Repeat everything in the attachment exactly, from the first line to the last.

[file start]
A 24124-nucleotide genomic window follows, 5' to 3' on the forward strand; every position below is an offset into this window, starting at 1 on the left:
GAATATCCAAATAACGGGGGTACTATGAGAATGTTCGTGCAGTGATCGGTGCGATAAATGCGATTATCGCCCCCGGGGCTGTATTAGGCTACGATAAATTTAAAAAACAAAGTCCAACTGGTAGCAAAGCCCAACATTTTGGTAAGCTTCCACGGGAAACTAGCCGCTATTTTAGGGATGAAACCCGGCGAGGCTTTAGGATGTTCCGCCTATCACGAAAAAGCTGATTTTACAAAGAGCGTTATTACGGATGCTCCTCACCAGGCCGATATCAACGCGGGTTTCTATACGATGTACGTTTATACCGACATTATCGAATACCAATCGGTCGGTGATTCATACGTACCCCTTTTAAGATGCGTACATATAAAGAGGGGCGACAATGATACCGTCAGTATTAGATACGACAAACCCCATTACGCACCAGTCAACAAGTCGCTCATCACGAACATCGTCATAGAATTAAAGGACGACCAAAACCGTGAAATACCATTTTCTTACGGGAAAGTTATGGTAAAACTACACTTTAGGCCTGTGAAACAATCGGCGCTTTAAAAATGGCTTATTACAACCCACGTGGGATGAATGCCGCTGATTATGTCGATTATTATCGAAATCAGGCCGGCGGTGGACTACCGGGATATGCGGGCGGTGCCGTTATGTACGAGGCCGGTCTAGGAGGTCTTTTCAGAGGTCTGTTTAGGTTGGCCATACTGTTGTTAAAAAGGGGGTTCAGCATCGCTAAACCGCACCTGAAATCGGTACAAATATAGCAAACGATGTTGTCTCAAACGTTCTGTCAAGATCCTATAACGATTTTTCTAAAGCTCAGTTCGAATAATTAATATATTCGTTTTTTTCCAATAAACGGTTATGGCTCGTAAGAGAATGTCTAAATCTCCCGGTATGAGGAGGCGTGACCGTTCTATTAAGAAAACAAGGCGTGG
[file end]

A 24124-nucleotide genomic window follows, 5' to 3' on the forward strand; every position below is an offset into this window, starting at 1 on the left:
GAATATCCAAATAACGGGGGTACTATGAGAATGTTCGTGCAGTGATCGGTGCGATAAATGCGATTATCGCCCCCGGGGCTGTATTAGGCTACGATAAATTTAAAAAACAAAGTCCAACTGGTAGCAAAGCCCAACATTTTGGTAAGCTTCCACGGGAAACTAGCCGCTATTTTAGGGATGAAACCCGGCGAGGCTTTAGGATGTTCCGCCTATCACGAAAAAGCTGATTTTACAAAGAGCGTTATTACGGATGCTCCTCACCAGGCCGATATCAACGCGGGTTTCTATACGATGTACGTTTATACCGACATTATCGAATACCAATCGGTCGGTGATTCATACGTACCCCTTTTAAGATGCGTACATATAAAGAGGGGCGACAATGATACCGTCAGTATTAGATACGACAAACCCCATTACGCACCAGTCAACAAGTCGCTCATCACGAACATCGTCATAGAATTAAAGGACGACCAAAACCGTGAAATACCATTTTCTTACGGGAAAGTTATGGTAAAACTACACTTTAGGCCTGTGAAACAATCGGCGCTTTAAAAATGGCTTATTACAACCCACGTGGGATGAATGCCGCTGATTATGTCGATTATTATCGAAATCAGGCCGGCGGTGGACTACCGGGATATGCGGGCGGTGCCGTTATGTACGAGGCCGGTCTAGGAGGTCTTTTCAGAGGTCTGTTTAGGTTGGCCATACTGTTGTTAAAAAGGGGGTTCAGCATCGCTAAACCGCACCTGAAATCGGTACAAATATAGCAAACGATGTTGTCTCAAACGTTCTGTCAAGATCCTATAACGATTTTTCTAAAGCTCAGTTCGAATAATTAATATATTCGTTTTTTTCCAATAAACGGTTATGGCTCGTAAGAGAATGTCTAAATCTCCCGGTATGAGGAGGCGTGACCGTTCTATTAAGAAAACAAGGCGTGG